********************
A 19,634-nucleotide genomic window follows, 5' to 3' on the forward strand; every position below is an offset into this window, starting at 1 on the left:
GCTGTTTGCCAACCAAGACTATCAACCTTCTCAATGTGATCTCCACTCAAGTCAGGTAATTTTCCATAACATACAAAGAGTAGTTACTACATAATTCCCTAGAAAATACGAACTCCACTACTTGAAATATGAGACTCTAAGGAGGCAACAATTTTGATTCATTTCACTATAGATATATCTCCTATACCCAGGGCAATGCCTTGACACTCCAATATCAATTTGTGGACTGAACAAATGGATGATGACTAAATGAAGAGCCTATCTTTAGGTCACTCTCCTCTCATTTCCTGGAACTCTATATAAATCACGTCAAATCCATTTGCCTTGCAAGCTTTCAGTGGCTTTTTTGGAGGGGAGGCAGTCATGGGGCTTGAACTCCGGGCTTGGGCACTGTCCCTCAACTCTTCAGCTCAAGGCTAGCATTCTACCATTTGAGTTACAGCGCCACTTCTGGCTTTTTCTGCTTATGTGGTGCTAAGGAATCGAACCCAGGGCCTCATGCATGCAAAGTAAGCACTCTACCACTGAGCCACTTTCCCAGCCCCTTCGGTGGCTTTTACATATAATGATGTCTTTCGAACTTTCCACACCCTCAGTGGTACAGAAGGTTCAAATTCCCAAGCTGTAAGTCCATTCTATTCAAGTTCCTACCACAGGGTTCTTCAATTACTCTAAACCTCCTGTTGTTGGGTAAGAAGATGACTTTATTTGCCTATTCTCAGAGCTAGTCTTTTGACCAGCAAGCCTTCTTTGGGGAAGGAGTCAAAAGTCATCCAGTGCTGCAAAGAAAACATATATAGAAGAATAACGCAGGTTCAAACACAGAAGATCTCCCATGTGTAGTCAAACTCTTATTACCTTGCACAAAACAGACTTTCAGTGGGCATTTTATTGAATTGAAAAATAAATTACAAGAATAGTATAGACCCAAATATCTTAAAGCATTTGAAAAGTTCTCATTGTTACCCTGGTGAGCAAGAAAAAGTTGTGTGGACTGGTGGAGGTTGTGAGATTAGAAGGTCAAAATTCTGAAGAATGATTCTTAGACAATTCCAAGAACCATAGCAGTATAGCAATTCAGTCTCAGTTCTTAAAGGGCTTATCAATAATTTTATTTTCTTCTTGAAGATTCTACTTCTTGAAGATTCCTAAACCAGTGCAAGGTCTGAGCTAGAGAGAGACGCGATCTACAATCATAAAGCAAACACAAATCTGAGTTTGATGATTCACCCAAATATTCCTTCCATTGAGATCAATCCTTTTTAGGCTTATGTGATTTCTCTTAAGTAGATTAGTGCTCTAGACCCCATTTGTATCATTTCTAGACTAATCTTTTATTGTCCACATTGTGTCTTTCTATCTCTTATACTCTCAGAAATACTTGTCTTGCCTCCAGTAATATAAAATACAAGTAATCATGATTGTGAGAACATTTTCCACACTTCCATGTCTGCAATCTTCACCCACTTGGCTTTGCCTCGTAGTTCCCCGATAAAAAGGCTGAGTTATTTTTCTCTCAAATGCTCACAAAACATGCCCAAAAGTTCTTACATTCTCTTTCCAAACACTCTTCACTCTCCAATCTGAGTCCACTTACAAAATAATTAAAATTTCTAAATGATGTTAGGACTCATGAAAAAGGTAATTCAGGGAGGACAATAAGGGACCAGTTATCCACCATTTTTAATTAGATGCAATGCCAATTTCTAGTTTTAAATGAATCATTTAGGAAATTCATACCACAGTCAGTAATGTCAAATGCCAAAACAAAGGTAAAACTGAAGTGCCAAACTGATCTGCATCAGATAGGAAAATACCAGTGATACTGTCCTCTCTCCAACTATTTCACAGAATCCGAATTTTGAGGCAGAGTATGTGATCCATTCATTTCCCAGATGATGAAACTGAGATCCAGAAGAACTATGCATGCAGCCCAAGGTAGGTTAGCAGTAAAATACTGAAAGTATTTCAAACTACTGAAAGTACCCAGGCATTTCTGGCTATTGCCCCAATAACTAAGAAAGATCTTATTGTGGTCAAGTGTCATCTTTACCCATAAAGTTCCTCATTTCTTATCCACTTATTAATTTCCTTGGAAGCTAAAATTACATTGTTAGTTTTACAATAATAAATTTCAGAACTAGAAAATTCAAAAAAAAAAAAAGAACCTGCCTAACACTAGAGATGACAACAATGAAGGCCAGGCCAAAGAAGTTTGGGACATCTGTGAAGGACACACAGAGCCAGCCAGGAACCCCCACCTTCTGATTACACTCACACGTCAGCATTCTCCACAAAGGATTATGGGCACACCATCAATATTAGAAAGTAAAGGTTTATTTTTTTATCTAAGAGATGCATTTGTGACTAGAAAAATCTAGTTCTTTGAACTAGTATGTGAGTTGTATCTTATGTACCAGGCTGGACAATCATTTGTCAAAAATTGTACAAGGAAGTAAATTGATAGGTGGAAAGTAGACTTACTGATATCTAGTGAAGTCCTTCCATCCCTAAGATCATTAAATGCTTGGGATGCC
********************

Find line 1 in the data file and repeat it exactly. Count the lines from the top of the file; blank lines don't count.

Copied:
A 19,634-nucleotide genomic window follows, 5' to 3' on the forward strand; every position below is an offset into this window, starting at 1 on the left: